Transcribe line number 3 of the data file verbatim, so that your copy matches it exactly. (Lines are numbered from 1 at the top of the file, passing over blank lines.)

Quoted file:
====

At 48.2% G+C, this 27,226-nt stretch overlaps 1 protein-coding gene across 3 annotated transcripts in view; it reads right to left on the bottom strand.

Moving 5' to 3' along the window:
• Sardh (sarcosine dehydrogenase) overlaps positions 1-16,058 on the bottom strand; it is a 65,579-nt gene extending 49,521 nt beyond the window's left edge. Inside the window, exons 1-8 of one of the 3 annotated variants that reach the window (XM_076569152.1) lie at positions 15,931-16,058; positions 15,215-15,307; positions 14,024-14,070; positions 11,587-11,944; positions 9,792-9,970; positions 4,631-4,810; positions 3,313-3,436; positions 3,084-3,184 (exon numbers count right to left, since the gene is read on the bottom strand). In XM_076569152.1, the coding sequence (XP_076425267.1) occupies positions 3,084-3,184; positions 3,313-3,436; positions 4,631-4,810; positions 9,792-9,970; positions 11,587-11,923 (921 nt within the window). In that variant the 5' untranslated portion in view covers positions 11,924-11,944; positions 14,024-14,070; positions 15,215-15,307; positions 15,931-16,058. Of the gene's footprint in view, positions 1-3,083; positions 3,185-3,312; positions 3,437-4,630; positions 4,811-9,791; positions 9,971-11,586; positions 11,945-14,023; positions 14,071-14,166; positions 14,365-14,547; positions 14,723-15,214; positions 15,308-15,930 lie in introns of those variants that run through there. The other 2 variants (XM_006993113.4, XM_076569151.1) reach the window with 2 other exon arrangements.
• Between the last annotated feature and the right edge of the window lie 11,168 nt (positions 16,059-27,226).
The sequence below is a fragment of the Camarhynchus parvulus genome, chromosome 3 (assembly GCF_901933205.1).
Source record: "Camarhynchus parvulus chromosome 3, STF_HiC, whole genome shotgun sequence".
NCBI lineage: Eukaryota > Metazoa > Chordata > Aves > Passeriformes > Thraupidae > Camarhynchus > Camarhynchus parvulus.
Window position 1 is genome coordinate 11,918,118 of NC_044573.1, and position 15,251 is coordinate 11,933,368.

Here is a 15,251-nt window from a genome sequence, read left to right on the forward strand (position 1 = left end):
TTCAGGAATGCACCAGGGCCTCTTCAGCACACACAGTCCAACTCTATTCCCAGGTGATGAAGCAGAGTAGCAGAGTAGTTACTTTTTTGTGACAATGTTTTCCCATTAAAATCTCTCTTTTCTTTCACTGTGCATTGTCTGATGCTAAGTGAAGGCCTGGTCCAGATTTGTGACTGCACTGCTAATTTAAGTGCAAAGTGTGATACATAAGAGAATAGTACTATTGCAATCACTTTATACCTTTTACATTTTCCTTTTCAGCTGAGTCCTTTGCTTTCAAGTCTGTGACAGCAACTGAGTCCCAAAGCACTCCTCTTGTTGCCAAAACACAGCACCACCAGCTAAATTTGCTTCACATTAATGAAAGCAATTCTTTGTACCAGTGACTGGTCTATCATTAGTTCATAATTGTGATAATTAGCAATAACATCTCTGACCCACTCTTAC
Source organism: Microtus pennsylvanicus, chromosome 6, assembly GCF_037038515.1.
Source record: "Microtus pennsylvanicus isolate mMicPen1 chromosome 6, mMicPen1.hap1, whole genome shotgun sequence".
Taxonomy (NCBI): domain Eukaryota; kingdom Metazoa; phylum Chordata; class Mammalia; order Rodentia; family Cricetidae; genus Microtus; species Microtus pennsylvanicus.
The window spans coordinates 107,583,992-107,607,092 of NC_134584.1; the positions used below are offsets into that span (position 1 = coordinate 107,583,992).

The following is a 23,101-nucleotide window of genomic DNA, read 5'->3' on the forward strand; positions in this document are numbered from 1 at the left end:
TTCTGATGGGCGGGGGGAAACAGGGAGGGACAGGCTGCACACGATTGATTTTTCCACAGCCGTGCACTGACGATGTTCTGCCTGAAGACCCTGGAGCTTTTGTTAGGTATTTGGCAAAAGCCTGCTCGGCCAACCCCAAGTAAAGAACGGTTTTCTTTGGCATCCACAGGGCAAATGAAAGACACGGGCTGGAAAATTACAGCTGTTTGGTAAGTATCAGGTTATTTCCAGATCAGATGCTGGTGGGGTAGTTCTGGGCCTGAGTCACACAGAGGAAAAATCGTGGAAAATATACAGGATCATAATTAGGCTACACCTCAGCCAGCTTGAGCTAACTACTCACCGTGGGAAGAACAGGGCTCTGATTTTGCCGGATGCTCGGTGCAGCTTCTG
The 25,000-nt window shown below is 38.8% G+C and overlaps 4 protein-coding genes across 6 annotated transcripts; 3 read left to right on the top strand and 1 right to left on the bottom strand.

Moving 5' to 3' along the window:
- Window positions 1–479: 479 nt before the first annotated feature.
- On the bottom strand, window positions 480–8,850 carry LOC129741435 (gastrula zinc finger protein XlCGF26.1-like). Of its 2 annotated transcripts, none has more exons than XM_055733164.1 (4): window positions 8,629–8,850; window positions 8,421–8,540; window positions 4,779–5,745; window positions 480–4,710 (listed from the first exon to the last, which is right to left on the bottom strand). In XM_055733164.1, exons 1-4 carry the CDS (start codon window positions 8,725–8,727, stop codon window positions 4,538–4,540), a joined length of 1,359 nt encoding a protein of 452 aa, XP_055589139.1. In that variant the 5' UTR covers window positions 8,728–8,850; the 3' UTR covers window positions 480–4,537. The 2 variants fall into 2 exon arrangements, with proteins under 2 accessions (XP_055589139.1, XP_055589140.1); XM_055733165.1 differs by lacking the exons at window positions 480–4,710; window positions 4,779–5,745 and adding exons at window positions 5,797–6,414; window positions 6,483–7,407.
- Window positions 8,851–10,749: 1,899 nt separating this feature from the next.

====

• Sardh (sarcosine dehydrogenase) overlaps positions 1-16,058 on the bottom strand; it is a 65,579-nt gene extending 49,521 nt beyond the window's left edge. Inside the window, exons 1-8 of one of the 3 annotated variants that reach the window (XM_076569152.1) lie at positions 15,931-16,058; positions 15,215-15,307; positions 14,024-14,070; positions 11,587-11,944; positions 9,792-9,970; positions 4,631-4,810; positions 3,313-3,436; positions 3,084-3,184 (exon numbers count right to left, since the gene is read on the bottom strand). In XM_076569152.1, the coding sequence (XP_076425267.1) occupies positions 3,084-3,184; positions 3,313-3,436; positions 4,631-4,810; positions 9,792-9,970; positions 11,587-11,923 (921 nt within the window). In that variant the 5' untranslated portion in view covers positions 11,924-11,944; positions 14,024-14,070; positions 15,215-15,307; positions 15,931-16,058. Of the gene's footprint in view, positions 1-3,083; positions 3,185-3,312; positions 3,437-4,630; positions 4,811-9,791; positions 9,971-11,586; positions 11,945-14,023; positions 14,071-14,166; positions 14,365-14,547; positions 14,723-15,214; positions 15,308-15,930 lie in introns of those variants that run through there. The other 2 variants (XM_006993113.4, XM_076569151.1) reach the window with 2 other exon arrangements.